3. Suggest other ways of spreading this virus in the comments below, on my Twitter @scottritcher, or just go do it!
Soon, maybe the screenshot below, showing absolutely zero instances of the #grattispåfredag hashtag, will become ancient history.
Have fun. And grattis på fredag!
At the beginning of April, the legendary Swedish band Refused played a free reunion show at Stockholm’s Debaser Medis club.
I was on hand to relive my younger years and to save the event for you in 3D.
If you need some 3D glasses, you can now get them directly from K Composite for only two bucks (13 kronor)!
Today I visited the Stockholm Retromässan (“Retro Fair”) and took along the 3D camera.
The event had several large rooms of modern antiques from the 20th Century, including lots of Scandinavian furniture and housewares. It was held at München Bryggeriet which is an old brewery that has been renovated into a convention hall.
More info about the fair can be found at the Retromässan home page.
If you need some 3D glasses, you can now get them directly from K Composite for only two bucks (13 kronor)!
The glasses are made with genuine Chinese quality and feature light cardboard frames. They ship in packages of two pairs for just $2.00 US, plus cheap delivery to your address anywhere in the world.
When the weather gets cold enough each winter, I recommit myself to one simple oath: “I refuse to be cold.”
The transition to walking around completely insulated against the elements consists of a base layer of long underwear, upon which I simply add more of the same clothes I wear every day. Double shirts, double socks, et cetera.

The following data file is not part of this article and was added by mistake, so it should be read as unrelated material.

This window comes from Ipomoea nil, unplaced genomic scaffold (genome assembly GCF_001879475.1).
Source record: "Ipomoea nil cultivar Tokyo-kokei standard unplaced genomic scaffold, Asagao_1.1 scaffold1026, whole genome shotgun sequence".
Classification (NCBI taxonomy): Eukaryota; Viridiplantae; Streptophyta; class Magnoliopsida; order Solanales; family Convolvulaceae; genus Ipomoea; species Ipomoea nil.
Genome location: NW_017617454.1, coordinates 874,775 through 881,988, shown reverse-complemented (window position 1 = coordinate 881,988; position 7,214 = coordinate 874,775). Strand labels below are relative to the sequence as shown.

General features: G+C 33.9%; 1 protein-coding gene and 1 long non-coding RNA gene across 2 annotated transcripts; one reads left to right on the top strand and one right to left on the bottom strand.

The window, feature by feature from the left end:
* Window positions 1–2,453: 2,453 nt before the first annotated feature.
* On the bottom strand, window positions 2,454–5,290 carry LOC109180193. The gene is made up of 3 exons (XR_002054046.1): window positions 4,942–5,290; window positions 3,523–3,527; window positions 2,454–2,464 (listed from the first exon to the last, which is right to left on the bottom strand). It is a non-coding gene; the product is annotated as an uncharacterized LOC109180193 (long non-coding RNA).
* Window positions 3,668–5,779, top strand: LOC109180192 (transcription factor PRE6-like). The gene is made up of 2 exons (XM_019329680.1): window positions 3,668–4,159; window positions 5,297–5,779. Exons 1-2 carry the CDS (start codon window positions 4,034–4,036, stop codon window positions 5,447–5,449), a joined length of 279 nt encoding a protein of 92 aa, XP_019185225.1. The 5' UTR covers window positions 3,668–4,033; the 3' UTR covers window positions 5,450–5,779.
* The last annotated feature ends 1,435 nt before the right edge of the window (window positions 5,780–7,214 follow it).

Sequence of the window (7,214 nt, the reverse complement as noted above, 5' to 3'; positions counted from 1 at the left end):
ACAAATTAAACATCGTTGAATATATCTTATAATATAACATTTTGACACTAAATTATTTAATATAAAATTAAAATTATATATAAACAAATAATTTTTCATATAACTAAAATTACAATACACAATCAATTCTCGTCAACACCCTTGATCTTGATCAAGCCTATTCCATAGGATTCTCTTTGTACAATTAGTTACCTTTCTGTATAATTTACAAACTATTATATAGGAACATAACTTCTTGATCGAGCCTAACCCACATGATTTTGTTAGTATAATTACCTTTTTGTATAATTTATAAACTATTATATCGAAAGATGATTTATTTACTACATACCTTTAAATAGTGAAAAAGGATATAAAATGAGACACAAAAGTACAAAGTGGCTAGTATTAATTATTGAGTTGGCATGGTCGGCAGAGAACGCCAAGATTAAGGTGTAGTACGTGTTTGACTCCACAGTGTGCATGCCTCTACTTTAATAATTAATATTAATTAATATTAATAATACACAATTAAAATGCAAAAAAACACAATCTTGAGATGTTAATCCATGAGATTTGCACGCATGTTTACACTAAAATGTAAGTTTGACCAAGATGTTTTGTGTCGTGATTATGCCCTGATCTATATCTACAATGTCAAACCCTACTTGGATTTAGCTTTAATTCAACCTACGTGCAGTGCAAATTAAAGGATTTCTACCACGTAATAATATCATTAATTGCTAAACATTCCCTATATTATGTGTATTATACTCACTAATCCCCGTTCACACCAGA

This morning as I put my socks on, I made my traditional winter transition to wearing two pairs of socks.
I had to make a choice. Would both pairs not match, even the two that aren’t seen? Would a secret match exist within the four individual socks? That is, one of the hidden socks would be a match to one of the visible socks?
While I ultimately decided that all four socks should be unique among the set, a larger realization occurred.
For the first time in my life it occurred to me that socks are probably not manufactured in pairs. There is probably a big machine somewhere that spits out 20,000 socks an hour, the loose products of which are then paired up by a machine that packages them, or by an 8-year-old kid with one of those plastic guns that stabs a white I-shaped tab between the two, uniting two socks, at least until they are removed from the purchaser’s feet for the first time.
Socks are born alone and die alone. The pairing of two so-called “matching” socks is merely an illusion that has been so masterfully perpetuated that I never realized it was not the natural order until I was an adult man. Today.
I have to add a caveat. This new insight into the sock world has not been confirmed or denied by any professionals with knowledge of sock manufacturing processes.
If there is a reader in the audience who can, in fact, confirm that socks are actually made two at a time, as pairs, please let me know.